With just 42 days until the 2012 election, Americans are paying closer attention to presidential polling results. Not much has changed since the Republican and Democratic conventions: if you look at a rolling average of the last several months, President Obama has maintained a 3-4 point lead over Gov. Romney (within the statistical margin of error).
Traditionally, polling firms call landlines to get respondents’ voting preferences, but 33% of US households are now mobile-only. Research indicates that mobile-only households are considered to be more likely to vote Democratic, so more pollsters are making sure to include specific percentages of mobile users in each survey.
Before putting together a survey, pollsters must think in multiple dimensions so they can reach a representative sample of the electorate. Each poll includes select percentages of different population groups, such as:
- likely voters vs. registered voters
- Republicans vs. Democrats
- survey response rate
- live interviews vs. robocalls
“Landline vs. mobile phone” is a critical consideration, but because federal law prohibits robocalls to mobile numbers, pollsters must call these numbers to conduct live interviews. Historically, pollsters have faced similar challenges; in the 1936 election between President Franklin Roosevelt and Gov. Alf Landon of Kansas, the largest polling operation was Literary Digest, a weekly newsmagazine. In its election poll, Literary Digest mailed out 10 million postcards to people who were:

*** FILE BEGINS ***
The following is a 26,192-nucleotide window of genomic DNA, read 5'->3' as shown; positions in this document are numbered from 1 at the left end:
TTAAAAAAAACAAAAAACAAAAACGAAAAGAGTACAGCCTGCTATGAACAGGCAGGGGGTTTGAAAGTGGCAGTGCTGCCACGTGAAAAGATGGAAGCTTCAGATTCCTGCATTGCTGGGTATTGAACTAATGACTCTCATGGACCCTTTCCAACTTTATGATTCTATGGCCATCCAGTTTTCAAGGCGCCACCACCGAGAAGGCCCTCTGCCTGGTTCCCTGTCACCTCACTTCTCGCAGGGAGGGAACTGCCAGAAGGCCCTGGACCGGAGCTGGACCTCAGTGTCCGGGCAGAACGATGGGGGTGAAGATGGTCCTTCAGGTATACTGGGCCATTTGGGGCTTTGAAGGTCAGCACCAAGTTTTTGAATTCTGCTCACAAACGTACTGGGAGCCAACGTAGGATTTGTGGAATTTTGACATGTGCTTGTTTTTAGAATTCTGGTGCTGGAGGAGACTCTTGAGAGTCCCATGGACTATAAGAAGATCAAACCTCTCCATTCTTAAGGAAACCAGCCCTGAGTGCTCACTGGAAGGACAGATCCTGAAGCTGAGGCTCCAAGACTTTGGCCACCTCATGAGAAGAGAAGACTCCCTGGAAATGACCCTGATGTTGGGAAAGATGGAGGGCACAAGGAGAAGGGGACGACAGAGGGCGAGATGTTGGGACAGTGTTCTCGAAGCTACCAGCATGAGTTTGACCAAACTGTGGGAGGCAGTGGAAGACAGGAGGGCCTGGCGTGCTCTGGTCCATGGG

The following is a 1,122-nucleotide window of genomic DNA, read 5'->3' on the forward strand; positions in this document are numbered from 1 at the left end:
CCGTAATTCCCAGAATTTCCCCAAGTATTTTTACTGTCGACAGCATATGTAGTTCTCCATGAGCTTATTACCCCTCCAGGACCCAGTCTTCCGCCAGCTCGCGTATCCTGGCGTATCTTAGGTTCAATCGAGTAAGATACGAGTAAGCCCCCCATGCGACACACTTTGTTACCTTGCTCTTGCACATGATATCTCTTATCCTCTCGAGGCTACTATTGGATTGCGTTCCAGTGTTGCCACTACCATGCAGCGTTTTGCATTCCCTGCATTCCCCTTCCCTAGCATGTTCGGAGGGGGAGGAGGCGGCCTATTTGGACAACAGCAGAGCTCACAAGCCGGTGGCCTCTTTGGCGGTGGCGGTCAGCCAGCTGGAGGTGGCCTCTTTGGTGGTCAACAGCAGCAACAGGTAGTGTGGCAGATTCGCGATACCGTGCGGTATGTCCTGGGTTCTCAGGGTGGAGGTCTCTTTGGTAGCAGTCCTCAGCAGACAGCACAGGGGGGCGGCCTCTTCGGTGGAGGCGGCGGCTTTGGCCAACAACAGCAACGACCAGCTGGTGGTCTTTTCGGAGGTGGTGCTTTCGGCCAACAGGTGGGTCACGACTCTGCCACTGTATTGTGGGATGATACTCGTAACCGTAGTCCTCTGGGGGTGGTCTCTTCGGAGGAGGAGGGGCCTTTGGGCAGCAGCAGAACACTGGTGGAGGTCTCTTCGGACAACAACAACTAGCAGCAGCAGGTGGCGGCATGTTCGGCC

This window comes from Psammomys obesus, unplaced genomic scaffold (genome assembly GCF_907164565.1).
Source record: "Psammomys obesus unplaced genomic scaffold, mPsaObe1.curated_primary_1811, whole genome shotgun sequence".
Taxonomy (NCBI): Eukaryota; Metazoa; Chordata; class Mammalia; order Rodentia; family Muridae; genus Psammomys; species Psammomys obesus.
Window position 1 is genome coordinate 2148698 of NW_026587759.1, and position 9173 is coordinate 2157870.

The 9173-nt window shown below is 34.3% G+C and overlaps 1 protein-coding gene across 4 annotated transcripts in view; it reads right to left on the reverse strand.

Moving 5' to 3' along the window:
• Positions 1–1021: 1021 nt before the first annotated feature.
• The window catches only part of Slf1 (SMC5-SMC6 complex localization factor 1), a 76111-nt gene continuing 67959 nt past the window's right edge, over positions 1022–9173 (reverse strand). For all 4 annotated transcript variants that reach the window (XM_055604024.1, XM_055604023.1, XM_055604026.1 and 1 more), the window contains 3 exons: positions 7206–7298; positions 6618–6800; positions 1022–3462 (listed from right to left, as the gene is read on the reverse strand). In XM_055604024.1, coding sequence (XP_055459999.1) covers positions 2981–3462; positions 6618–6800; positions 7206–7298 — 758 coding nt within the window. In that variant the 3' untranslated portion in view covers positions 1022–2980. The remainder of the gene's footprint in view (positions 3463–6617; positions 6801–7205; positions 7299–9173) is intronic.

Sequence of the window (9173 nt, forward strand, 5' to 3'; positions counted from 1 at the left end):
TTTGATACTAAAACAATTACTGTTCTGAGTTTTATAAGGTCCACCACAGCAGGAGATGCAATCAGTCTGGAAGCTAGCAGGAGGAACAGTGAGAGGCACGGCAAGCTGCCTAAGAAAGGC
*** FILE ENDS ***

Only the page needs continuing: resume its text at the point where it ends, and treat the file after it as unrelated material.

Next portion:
- members of specific clubs and organizations
- previously registered to vote
- listed in telephone directories
- registered car owners
After counting the surveys that were returned, Literary Digest reported that Landon would beat Roosevelt 66% to 33%. As it turned out, the 1936 election was one of the most lopsided ever — Roosevelt won 98% of the Electoral College and 60.8% of the popular vote! Did the magazine get it so wrong simply because they oversampled people with telephones (40% of the population)?
Not at all. Literary Digest sent out 10 million surveys, but only 2.3 million were returned, a dramatic nonresponse bias that wasn’t recognized until after Election Day. Additionally, the survey’s sample revealed a selection bias (magazine subscribers, car owners and telephone customers) that helped skew the results toward a more affluent crowd more likely to vote Republican.
Literary Digest folded not long after releasing its 1936 survey; more scientific polling outfits like Gallup, Roper and others soon became leaders in measuring public opinion. As we become more connected and data becomes easier to gather and crunch, it’s a safe bet that polling methodology will grow even more complex; for all we know, SMS could become the next major tool for measuring public opinion!
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